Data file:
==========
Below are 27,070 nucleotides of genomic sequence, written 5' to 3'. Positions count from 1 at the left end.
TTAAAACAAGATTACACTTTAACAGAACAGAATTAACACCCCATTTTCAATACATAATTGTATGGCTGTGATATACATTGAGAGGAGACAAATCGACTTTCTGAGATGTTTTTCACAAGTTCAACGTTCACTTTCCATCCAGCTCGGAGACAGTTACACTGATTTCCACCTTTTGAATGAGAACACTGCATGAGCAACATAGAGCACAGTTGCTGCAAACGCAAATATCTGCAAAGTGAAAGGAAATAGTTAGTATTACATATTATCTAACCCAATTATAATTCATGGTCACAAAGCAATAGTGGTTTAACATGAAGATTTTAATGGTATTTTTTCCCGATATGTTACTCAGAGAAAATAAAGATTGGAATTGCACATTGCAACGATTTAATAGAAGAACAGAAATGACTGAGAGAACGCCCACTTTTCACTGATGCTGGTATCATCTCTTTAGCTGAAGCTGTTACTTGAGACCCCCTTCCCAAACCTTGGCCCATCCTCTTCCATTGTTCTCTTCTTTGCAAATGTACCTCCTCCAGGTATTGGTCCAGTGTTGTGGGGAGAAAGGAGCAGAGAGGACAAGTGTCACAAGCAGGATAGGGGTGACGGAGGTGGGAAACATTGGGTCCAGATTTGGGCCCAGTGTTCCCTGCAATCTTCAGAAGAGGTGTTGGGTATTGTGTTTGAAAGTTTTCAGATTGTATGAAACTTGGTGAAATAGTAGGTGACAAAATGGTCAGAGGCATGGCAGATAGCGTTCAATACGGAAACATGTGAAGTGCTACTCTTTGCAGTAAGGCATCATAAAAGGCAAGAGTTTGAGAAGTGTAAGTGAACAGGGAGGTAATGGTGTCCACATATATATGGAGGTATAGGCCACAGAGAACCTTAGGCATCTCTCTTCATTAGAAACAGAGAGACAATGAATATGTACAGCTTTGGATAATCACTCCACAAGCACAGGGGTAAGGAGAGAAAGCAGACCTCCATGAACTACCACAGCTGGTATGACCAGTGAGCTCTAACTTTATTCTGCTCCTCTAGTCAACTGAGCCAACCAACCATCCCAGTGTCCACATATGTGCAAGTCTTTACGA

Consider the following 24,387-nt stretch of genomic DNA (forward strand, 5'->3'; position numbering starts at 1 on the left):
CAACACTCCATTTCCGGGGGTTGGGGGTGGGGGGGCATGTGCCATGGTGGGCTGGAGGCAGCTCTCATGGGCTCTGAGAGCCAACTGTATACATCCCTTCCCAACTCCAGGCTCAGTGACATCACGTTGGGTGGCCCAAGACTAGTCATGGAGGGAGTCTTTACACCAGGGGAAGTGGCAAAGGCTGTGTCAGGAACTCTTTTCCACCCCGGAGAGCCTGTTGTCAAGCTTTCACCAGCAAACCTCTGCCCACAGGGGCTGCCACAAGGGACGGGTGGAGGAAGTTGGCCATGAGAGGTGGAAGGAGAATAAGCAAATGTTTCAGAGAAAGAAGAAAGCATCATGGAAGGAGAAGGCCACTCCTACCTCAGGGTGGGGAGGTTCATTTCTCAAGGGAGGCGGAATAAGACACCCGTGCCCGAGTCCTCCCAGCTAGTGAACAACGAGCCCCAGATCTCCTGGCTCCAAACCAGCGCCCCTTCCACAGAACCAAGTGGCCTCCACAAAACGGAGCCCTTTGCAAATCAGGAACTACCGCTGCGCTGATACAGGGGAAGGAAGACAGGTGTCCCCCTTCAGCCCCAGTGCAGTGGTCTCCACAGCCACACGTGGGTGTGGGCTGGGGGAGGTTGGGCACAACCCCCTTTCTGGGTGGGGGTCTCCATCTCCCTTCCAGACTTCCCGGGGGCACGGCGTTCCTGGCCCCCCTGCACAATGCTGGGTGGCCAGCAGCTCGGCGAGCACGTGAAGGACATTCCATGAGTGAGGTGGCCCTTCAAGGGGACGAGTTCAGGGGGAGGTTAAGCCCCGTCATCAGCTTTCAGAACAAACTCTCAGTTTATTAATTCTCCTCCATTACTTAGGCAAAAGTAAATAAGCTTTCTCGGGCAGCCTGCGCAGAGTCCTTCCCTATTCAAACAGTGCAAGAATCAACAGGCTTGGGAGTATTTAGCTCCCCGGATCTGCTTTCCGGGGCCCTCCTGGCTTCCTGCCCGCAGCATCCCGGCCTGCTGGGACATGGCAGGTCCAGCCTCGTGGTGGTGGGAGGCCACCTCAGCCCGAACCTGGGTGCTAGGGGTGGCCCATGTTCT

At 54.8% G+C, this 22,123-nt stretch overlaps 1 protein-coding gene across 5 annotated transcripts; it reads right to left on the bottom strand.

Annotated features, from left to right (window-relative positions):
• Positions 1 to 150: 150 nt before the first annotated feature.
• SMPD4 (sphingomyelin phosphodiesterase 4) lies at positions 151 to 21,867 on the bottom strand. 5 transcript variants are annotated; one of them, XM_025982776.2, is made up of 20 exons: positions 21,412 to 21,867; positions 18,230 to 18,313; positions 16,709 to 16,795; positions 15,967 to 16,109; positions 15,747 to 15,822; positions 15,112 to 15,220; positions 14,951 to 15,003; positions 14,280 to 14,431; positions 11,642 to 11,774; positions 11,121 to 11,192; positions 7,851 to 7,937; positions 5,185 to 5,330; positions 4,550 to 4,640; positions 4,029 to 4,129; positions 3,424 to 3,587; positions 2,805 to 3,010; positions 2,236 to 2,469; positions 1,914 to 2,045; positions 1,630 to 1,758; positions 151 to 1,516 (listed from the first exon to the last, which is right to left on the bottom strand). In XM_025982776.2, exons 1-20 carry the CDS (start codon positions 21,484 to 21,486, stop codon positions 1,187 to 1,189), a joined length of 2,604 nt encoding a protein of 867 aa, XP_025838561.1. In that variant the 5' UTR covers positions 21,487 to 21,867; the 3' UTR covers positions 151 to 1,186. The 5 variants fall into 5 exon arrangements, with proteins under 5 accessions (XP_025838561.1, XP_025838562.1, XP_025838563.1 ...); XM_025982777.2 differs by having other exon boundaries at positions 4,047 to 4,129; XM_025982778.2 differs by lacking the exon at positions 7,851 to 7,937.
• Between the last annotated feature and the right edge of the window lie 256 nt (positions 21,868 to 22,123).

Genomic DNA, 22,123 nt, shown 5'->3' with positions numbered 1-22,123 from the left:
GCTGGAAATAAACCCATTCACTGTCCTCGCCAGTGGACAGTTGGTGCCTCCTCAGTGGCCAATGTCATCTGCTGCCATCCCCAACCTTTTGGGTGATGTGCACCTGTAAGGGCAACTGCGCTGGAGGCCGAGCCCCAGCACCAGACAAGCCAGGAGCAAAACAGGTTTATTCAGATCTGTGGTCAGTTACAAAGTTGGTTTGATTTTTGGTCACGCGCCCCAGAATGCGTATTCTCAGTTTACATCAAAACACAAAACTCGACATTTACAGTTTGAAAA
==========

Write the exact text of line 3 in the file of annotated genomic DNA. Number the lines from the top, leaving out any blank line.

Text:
Consider the following 24,387-nt stretch of genomic DNA (forward strand, 5'->3'; position numbering starts at 1 on the left):